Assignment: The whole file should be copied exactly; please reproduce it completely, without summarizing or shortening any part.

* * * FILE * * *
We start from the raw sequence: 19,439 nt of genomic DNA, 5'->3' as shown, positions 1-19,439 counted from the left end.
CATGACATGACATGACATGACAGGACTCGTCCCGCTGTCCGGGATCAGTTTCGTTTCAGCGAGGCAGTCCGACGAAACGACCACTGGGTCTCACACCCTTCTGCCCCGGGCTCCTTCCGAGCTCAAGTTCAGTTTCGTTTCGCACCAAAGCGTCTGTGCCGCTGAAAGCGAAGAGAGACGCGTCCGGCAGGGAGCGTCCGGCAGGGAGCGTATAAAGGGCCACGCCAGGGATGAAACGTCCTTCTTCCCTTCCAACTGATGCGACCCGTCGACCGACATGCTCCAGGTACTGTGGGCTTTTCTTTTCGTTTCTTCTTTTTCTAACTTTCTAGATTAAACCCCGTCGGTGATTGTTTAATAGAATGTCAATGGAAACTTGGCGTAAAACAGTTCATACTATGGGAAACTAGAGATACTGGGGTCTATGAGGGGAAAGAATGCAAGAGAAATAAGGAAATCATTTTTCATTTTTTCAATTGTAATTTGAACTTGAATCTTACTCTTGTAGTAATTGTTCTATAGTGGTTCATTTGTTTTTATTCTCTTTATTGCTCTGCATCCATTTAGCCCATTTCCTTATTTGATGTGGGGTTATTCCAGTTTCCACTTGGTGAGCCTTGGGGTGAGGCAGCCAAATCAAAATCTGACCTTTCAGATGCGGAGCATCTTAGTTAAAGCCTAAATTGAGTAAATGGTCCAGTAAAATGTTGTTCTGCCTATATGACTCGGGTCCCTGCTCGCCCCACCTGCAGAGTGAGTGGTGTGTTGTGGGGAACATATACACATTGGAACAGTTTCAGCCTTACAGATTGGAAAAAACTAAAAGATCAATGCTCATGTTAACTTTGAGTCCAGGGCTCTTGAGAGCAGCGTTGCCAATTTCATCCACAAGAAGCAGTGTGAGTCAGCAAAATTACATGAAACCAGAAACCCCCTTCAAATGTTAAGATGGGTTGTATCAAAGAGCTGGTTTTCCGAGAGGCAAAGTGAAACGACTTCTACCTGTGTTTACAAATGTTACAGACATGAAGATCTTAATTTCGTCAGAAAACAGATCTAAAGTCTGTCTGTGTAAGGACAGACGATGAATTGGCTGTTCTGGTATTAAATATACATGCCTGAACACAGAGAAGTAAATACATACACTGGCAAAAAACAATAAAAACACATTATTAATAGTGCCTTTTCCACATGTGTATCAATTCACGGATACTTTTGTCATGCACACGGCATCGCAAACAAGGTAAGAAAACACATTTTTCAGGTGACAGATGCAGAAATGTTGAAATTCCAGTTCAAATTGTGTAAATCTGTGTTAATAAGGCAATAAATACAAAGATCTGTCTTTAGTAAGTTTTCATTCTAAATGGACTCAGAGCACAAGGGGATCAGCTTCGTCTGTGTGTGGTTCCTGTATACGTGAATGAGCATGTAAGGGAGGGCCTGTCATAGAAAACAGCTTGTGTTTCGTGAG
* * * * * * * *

We start from the raw sequence: 19,439 nt of genomic DNA, 5'->3' as shown, positions 1-19,439 counted from the left end.
CATGACATGACATGACATGACAGGACTCGTCCCGCTGTCCGGGATCAGTTTCGTTTCAGCGAGGCAGTCCGACGAAACGACCACTGGGTCTCACACCCTTCTGCCCCGGGCTCCTTCCGAGCTCAAGTTCAGTTTCGTTTCGCACCAAAGCGTCTGTGCCGCTGAAAGCGAAGAGAGACGCGTCCGGCAGGGAGCGTCCGGCAGGGAGCGTATAAAGGGCCACGCCAGGGATGAAACGTCCTTCTTCCCTTCCAACTGATGCGACCCGTCGACCGACATGCTCCAGGTACTGTGGGCTTTTCTTTTCGTTTCTTCTTTTTCTAACTTTCTAGATTAAACCCCGTCGGTGATTGTTTAATAGAATGTCAATGGAAACTTGGCGTAAAACAGTTCATACTATGGGAAACTAGAGATACTGGGGTCTATGAGGGGAAAGAATGCAAGAGAAATAAGGAAATCATTTTTCATTTTTTCAATTGTAATTTGAACTTGAATCTTACTCTTGTAGTAATTGTTCTATAGTGGTTCATTTGTTTTTATTCTCTTTATTGCTCTGCATCCATTTAGCCCATTTCCTTATTTGATGTGGGGTTATTCCAGTTTCCACTTGGTGAGCCTTGGGGTGAGGCAGCCAAATCAAAATCTGACCTTTCAGATGCGGAGCATCTTAGTTAAAGCCTAAATTGAGTAAATGGTCCAGTAAAATGTTGTTCTGCCTATATGACTCGGGTCCCTGCTCGCCCCACCTGCAGAGTGAGTGGTGTGTTGTGGGGAACATATACACATTGGAACAGTTTCAGCCTTACAGATTGGAAAAAACTAAAAGATCAATGCTCATGTTAACTTTGAGTCCAGGGCTCTTGAGAGCAGCGTTGCCAATTTCATCCACAAGAAGCAGTGTGAGTCAGCAAAATTACATGAAACCAGAAACCCCCTTCAAATGTTAAGATGGGTTGTATCAAAGAGCTGGTTTTCCGAGAGGCAAAGTGAAACGACTTCTACCTGTGTTTACAAATGTTACAGACATGAAGATCTTAATTTCGTCAGAAAACAGATCTAAAGTCTGTCTGTGTAAGGACAGACGATGAATTGGCTGTTCTGGTATTAAATATACATGCCTGAACACAGAGAAGTAAATACATACACTGGCAAAAAACAATAAAAACACATTATTAATAGTGCCTTTTCCACATGTGTATCAATTCACGGATACTTTTGTCATGCACACGGCATCGCAAACAAGGTAAGAAAACACATTTTTCAGGTGACAGATGCAGAAATGTTGAAATTCCAGTTCAAATTGTGTAAATCTGTGTTAATAAGGCAATAAATACAAAGATCTGTCTTTAGTAAGTTTTCATTCTAAATGGACTCAGAGCACAAGGGGATCAGCTTCGTCTGTGTGTGGTTCCTGTATACGTGAATGAGCATGTAAGGGAGGGCCTGTCATAGAAAACAGCTTGTGTTTCGTGAG